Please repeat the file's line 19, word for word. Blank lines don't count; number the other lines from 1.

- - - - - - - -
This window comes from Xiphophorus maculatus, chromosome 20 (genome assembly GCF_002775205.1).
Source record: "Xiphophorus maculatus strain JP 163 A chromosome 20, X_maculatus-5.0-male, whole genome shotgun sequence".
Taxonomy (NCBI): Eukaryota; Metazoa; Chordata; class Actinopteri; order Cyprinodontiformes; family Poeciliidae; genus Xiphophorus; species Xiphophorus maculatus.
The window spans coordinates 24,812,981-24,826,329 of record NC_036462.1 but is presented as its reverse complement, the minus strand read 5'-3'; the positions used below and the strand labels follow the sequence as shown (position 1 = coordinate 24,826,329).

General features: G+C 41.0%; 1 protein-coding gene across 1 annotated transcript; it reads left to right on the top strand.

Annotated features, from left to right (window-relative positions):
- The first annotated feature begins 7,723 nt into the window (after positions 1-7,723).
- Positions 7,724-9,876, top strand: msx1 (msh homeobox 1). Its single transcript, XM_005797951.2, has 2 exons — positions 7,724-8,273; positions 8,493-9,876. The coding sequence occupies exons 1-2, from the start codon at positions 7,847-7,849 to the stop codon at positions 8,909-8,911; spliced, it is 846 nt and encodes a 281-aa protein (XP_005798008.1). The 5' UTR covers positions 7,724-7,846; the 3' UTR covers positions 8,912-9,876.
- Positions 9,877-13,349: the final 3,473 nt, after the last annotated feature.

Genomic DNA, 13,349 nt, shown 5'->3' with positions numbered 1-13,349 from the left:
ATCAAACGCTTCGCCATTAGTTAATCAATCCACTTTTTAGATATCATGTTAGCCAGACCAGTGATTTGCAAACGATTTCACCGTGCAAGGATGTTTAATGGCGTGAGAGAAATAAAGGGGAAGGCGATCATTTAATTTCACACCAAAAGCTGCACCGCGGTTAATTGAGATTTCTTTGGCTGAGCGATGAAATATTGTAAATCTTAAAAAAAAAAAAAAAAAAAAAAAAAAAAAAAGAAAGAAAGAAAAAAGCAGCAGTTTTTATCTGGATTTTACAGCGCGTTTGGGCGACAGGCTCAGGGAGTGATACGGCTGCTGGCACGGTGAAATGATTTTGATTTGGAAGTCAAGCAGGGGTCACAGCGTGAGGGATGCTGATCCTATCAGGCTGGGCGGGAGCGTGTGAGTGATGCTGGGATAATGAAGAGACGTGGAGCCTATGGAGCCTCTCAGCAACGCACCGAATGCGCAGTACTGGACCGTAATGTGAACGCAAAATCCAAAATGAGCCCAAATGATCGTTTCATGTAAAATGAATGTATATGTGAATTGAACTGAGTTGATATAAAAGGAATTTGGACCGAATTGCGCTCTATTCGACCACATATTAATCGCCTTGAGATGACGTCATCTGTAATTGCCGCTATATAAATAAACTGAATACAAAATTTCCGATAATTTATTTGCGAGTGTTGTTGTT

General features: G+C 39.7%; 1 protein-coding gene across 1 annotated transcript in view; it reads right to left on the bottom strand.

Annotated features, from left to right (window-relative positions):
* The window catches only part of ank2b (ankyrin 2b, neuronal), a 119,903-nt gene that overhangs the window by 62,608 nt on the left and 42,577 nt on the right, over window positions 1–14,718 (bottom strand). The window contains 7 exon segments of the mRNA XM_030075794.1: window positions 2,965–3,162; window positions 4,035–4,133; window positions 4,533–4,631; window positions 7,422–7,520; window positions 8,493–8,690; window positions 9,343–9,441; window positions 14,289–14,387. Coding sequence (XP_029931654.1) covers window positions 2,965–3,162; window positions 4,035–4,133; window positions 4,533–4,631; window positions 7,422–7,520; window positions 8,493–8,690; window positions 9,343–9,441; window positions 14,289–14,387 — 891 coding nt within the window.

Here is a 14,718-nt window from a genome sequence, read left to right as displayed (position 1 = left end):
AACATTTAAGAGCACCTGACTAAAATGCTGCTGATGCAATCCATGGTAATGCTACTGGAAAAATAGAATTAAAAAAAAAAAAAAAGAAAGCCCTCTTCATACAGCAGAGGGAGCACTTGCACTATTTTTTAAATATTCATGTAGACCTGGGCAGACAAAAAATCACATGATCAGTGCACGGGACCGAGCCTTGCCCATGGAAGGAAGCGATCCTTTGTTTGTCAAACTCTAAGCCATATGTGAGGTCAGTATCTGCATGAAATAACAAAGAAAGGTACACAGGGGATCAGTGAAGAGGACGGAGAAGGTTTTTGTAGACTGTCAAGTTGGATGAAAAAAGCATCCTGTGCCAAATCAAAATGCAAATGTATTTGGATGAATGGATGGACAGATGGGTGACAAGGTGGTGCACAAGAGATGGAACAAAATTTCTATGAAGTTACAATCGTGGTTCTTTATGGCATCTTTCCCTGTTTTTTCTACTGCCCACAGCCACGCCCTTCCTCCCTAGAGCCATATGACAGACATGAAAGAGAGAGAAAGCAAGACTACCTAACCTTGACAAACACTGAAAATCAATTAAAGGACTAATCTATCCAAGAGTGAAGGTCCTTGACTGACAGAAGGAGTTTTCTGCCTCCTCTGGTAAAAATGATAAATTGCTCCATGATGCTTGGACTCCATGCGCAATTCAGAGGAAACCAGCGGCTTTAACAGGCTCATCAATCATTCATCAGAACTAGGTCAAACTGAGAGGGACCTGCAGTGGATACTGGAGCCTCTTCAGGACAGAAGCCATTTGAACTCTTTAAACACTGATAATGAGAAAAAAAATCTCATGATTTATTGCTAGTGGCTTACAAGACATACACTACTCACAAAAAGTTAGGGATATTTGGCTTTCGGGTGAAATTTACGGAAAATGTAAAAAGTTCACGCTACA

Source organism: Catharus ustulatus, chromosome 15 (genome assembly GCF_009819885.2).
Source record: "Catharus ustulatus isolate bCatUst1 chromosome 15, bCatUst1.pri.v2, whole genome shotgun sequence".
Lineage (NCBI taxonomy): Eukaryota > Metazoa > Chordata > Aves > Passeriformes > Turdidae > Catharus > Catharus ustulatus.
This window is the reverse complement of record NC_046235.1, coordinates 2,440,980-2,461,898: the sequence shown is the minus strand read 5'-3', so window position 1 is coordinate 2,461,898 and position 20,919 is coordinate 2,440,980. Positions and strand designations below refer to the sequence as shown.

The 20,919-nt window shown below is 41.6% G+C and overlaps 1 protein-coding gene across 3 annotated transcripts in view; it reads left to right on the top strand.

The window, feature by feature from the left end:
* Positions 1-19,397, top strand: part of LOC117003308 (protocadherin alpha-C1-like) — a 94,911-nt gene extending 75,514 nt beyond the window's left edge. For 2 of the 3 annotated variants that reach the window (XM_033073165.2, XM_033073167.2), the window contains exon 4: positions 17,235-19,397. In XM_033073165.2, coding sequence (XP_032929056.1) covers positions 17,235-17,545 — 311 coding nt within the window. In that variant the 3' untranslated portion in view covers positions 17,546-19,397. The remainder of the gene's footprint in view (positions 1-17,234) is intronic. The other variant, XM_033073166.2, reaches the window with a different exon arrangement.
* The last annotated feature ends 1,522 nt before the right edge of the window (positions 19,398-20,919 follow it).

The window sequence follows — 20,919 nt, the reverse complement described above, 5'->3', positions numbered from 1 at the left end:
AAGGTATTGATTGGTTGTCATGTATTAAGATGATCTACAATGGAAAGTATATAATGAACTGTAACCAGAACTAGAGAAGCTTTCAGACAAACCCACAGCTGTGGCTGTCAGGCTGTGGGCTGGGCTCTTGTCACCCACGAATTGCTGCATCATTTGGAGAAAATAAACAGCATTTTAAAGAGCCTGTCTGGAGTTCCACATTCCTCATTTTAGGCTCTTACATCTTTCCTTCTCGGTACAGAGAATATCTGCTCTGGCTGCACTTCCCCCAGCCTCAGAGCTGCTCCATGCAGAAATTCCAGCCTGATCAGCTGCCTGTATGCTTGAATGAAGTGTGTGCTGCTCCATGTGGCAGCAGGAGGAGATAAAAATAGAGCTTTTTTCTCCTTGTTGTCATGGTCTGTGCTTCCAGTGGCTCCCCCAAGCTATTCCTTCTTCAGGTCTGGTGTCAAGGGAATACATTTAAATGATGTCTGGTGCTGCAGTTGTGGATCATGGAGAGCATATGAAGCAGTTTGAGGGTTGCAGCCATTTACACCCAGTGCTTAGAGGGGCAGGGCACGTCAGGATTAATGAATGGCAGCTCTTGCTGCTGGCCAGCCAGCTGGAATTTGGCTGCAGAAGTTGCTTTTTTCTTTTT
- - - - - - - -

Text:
Lineage (NCBI taxonomy): Eukaryota > Metazoa > Chordata > Aves > Passeriformes > Turdidae > Catharus > Catharus ustulatus.